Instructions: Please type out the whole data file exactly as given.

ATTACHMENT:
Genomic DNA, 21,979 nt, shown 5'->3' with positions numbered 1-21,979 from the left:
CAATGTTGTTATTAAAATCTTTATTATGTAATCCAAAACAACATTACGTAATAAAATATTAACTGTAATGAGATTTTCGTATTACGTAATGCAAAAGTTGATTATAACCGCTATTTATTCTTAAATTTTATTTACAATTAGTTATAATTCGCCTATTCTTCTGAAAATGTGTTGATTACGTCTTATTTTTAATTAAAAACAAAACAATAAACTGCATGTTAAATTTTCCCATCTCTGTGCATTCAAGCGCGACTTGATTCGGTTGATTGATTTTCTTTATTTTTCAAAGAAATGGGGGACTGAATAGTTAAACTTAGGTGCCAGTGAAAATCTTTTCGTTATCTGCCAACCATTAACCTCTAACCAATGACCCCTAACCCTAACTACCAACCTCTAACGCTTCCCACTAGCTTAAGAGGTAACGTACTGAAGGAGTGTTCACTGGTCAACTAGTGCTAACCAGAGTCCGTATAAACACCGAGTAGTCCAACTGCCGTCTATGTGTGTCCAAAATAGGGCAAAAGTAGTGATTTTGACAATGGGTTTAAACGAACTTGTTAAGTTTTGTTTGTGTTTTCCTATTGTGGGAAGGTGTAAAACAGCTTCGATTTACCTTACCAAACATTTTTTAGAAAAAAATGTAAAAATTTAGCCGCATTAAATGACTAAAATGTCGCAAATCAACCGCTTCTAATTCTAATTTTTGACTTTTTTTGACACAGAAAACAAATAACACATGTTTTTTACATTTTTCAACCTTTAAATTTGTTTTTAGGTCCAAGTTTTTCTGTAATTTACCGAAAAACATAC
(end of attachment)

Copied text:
Genomic DNA, 21,979 nt, shown 5'->3' with positions numbered 1-21,979 from the left:
CAATGTTGTTATTAAAATCTTTATTATGTAATCCAAAACAACATTACGTAATAAAATATTAACTGTAATGAGATTTTCGTATTACGTAATGCAAAAGTTGATTATAACCGCTATTTATTCTTAAATTTTATTTACAATTAGTTATAATTCGCCTATTCTTCTGAAAATGTGTTGATTACGTCTTATTTTTAATTAAAAACAAAACAATAAACTGCATGTTAAATTTTCCCATCTCTGTGCATTCAAGCGCGACTTGATTCGGTTGATTGATTTTCTTTATTTTTCAAAGAAATGGGGGACTGAATAGTTAAACTTAGGTGCCAGTGAAAATCTTTTCGTTATCTGCCAACCATTAACCTCTAACCAATGACCCCTAACCCTAACTACCAACCTCTAACGCTTCCCACTAGCTTAAGAGGTAACGTACTGAAGGAGTGTTCACTGGTCAACTAGTGCTAACCAGAGTCCGTATAAACACCGAGTAGTCCAACTGCCGTCTATGTGTGTCCAAAATAGGGCAAAAGTAGTGATTTTGACAATGGGTTTAAACGAACTTGTTAAGTTTTGTTTGTGTTTTCCTATTGTGGGAAGGTGTAAAACAGCTTCGATTTACCTTACCAAACATTTTTTAGAAAAAAATGTAAAAATTTAGCCGCATTAAATGACTAAAATGTCGCAAATCAACCGCTTCTAATTCTAATTTTTGACTTTTTTTGACACAGAAAACAAATAACACATGTTTTTTACATTTTTCAACCTTTAAATTTGTTTTTAGGTCCAAGTTTTTCTGTAATTTACCGAAAAACATAC